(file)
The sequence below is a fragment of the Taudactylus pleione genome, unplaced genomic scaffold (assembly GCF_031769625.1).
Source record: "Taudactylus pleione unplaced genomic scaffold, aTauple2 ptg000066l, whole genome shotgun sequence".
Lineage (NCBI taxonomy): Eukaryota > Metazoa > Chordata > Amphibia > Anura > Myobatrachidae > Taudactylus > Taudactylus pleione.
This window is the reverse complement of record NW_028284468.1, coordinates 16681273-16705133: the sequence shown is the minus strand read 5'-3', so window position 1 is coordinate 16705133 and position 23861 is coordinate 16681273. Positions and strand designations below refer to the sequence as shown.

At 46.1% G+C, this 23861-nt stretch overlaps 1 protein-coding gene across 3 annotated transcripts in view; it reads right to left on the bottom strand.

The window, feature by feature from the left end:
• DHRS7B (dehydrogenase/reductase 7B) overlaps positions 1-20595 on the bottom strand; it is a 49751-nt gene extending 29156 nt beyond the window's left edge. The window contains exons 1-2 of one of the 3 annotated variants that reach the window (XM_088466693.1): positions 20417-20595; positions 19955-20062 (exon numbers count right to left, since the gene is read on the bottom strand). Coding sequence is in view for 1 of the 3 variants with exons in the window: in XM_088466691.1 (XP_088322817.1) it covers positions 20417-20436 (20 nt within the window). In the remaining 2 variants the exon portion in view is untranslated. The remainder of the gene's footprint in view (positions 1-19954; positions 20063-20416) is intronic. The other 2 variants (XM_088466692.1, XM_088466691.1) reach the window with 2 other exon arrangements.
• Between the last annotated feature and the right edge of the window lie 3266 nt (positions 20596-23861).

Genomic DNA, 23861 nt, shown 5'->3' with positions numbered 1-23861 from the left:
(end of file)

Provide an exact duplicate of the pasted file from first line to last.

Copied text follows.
The sequence below is a fragment of the Taudactylus pleione genome, unplaced genomic scaffold (assembly GCF_031769625.1).
Source record: "Taudactylus pleione unplaced genomic scaffold, aTauple2 ptg000066l, whole genome shotgun sequence".
Lineage (NCBI taxonomy): Eukaryota > Metazoa > Chordata > Amphibia > Anura > Myobatrachidae > Taudactylus > Taudactylus pleione.
This window is the reverse complement of record NW_028284468.1, coordinates 16681273-16705133: the sequence shown is the minus strand read 5'-3', so window position 1 is coordinate 16705133 and position 23861 is coordinate 16681273. Positions and strand designations below refer to the sequence as shown.

At 46.1% G+C, this 23861-nt stretch overlaps 1 protein-coding gene across 3 annotated transcripts in view; it reads right to left on the bottom strand.

The window, feature by feature from the left end:
• DHRS7B (dehydrogenase/reductase 7B) overlaps positions 1-20595 on the bottom strand; it is a 49751-nt gene extending 29156 nt beyond the window's left edge. The window contains exons 1-2 of one of the 3 annotated variants that reach the window (XM_088466693.1): positions 20417-20595; positions 19955-20062 (exon numbers count right to left, since the gene is read on the bottom strand). Coding sequence is in view for 1 of the 3 variants with exons in the window: in XM_088466691.1 (XP_088322817.1) it covers positions 20417-20436 (20 nt within the window). In the remaining 2 variants the exon portion in view is untranslated. The remainder of the gene's footprint in view (positions 1-19954; positions 20063-20416) is intronic. The other 2 variants (XM_088466692.1, XM_088466691.1) reach the window with 2 other exon arrangements.
• Between the last annotated feature and the right edge of the window lie 3266 nt (positions 20596-23861).

Genomic DNA, 23861 nt, shown 5'->3' with positions numbered 1-23861 from the left: